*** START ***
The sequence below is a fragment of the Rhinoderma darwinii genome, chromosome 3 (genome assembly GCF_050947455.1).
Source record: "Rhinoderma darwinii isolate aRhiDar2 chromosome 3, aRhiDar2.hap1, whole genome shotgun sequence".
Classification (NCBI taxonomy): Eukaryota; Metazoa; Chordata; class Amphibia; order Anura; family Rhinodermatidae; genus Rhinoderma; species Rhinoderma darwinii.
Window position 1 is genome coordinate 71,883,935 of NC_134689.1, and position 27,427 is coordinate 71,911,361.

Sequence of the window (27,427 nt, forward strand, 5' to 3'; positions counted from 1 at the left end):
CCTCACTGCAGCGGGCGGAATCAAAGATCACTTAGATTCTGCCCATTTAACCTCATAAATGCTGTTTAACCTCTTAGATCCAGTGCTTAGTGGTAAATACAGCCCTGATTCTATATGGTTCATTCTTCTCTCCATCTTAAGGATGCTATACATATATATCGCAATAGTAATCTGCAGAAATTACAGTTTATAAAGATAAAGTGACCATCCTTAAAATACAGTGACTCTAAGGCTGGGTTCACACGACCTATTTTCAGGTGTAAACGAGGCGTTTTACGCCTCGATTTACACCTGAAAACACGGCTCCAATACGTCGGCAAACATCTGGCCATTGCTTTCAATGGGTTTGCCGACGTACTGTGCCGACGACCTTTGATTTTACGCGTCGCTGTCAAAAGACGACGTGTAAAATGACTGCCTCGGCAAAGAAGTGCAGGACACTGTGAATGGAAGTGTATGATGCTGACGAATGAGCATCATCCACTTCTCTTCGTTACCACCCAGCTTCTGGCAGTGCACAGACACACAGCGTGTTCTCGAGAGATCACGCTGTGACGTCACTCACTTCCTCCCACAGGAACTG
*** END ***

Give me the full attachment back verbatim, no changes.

The sequence below is a fragment of the Rhinoderma darwinii genome, chromosome 3 (genome assembly GCF_050947455.1).
Source record: "Rhinoderma darwinii isolate aRhiDar2 chromosome 3, aRhiDar2.hap1, whole genome shotgun sequence".
Classification (NCBI taxonomy): Eukaryota; Metazoa; Chordata; class Amphibia; order Anura; family Rhinodermatidae; genus Rhinoderma; species Rhinoderma darwinii.
Window position 1 is genome coordinate 71,883,935 of NC_134689.1, and position 27,427 is coordinate 71,911,361.

Sequence of the window (27,427 nt, forward strand, 5' to 3'; positions counted from 1 at the left end):
CCTCACTGCAGCGGGCGGAATCAAAGATCACTTAGATTCTGCCCATTTAACCTCATAAATGCTGTTTAACCTCTTAGATCCAGTGCTTAGTGGTAAATACAGCCCTGATTCTATATGGTTCATTCTTCTCTCCATCTTAAGGATGCTATACATATATATCGCAATAGTAATCTGCAGAAATTACAGTTTATAAAGATAAAGTGACCATCCTTAAAATACAGTGACTCTAAGGCTGGGTTCACACGACCTATTTTCAGGTGTAAACGAGGCGTTTTACGCCTCGATTTACACCTGAAAACACGGCTCCAATACGTCGGCAAACATCTGGCCATTGCTTTCAATGGGTTTGCCGACGTACTGTGCCGACGACCTTTGATTTTACGCGTCGCTGTCAAAAGACGACGTGTAAAATGACTGCCTCGGCAAAGAAGTGCAGGACACTGTGAATGGAAGTGTATGATGCTGACGAATGAGCATCATCCACTTCTCTTCGTTACCACCCAGCTTCTGGCAGTGCACAGACACACAGCGTGTTCTCGAGAGATCACGCTGTGACGTCACTCACTTCCTCCCACAGGAACTG